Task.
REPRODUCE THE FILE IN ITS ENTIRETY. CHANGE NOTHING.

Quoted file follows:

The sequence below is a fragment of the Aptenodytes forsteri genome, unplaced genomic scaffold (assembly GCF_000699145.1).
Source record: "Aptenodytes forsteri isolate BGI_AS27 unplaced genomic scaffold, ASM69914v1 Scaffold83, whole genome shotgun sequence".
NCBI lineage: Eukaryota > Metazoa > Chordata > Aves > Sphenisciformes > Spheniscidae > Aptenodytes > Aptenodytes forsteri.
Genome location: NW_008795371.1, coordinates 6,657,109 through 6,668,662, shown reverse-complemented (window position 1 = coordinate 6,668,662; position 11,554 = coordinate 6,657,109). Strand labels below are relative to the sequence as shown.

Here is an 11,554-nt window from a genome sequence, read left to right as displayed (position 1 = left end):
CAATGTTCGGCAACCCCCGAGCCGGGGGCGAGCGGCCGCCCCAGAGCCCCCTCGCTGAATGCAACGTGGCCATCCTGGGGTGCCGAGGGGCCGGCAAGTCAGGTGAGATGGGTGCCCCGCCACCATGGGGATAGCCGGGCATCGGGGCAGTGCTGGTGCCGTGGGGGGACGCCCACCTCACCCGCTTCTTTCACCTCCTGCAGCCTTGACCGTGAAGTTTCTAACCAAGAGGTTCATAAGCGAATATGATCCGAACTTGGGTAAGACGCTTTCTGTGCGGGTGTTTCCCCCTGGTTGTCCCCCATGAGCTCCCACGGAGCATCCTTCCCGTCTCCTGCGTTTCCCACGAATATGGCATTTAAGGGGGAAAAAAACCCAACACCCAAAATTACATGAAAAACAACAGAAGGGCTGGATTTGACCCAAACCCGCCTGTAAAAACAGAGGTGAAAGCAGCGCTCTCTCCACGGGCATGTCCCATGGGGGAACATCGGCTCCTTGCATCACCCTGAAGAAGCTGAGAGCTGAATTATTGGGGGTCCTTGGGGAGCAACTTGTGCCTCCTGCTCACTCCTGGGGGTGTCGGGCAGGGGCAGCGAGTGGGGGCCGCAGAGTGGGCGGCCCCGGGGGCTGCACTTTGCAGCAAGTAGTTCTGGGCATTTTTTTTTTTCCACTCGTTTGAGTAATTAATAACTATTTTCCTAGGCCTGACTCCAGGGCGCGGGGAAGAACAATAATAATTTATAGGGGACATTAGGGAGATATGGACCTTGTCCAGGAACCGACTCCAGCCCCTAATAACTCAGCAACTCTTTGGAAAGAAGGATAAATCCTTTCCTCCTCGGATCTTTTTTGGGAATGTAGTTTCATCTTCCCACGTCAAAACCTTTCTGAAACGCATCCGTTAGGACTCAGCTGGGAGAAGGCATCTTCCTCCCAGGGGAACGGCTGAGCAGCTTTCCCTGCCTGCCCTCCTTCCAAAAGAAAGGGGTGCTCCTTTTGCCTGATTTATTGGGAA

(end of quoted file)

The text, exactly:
The sequence below is a fragment of the Aptenodytes forsteri genome, unplaced genomic scaffold (assembly GCF_000699145.1).
Source record: "Aptenodytes forsteri isolate BGI_AS27 unplaced genomic scaffold, ASM69914v1 Scaffold83, whole genome shotgun sequence".
NCBI lineage: Eukaryota > Metazoa > Chordata > Aves > Sphenisciformes > Spheniscidae > Aptenodytes > Aptenodytes forsteri.
Genome location: NW_008795371.1, coordinates 6,657,109 through 6,668,662, shown reverse-complemented (window position 1 = coordinate 6,668,662; position 11,554 = coordinate 6,657,109). Strand labels below are relative to the sequence as shown.

Here is an 11,554-nt window from a genome sequence, read left to right as displayed (position 1 = left end):
CAATGTTCGGCAACCCCCGAGCCGGGGGCGAGCGGCCGCCCCAGAGCCCCCTCGCTGAATGCAACGTGGCCATCCTGGGGTGCCGAGGGGCCGGCAAGTCAGGTGAGATGGGTGCCCCGCCACCATGGGGATAGCCGGGCATCGGGGCAGTGCTGGTGCCGTGGGGGGACGCCCACCTCACCCGCTTCTTTCACCTCCTGCAGCCTTGACCGTGAAGTTTCTAACCAAGAGGTTCATAAGCGAATATGATCCGAACTTGGGTAAGACGCTTTCTGTGCGGGTGTTTCCCCCTGGTTGTCCCCCATGAGCTCCCACGGAGCATCCTTCCCGTCTCCTGCGTTTCCCACGAATATGGCATTTAAGGGGGAAAAAAACCCAACACCCAAAATTACATGAAAAACAACAGAAGGGCTGGATTTGACCCAAACCCGCCTGTAAAAACAGAGGTGAAAGCAGCGCTCTCTCCACGGGCATGTCCCATGGGGGAACATCGGCTCCTTGCATCACCCTGAAGAAGCTGAGAGCTGAATTATTGGGGGTCCTTGGGGAGCAACTTGTGCCTCCTGCTCACTCCTGGGGGTGTCGGGCAGGGGCAGCGAGTGGGGGCCGCAGAGTGGGCGGCCCCGGGGGCTGCACTTTGCAGCAAGTAGTTCTGGGCATTTTTTTTTTTCCACTCGTTTGAGTAATTAATAACTATTTTCCTAGGCCTGACTCCAGGGCGCGGGGAAGAACAATAATAATTTATAGGGGACATTAGGGAGATATGGACCTTGTCCAGGAACCGACTCCAGCCCCTAATAACTCAGCAACTCTTTGGAAAGAAGGATAAATCCTTTCCTCCTCGGATCTTTTTTGGGAATGTAGTTTCATCTTCCCACGTCAAAACCTTTCTGAAACGCATCCGTTAGGACTCAGCTGGGAGAAGGCATCTTCCTCCCAGGGGAACGGCTGAGCAGCTTTCCCTGCCTGCCCTCCTTCCAAAAGAAAGGGGTGCTCCTTTTGCCTGATTTATTGGGAA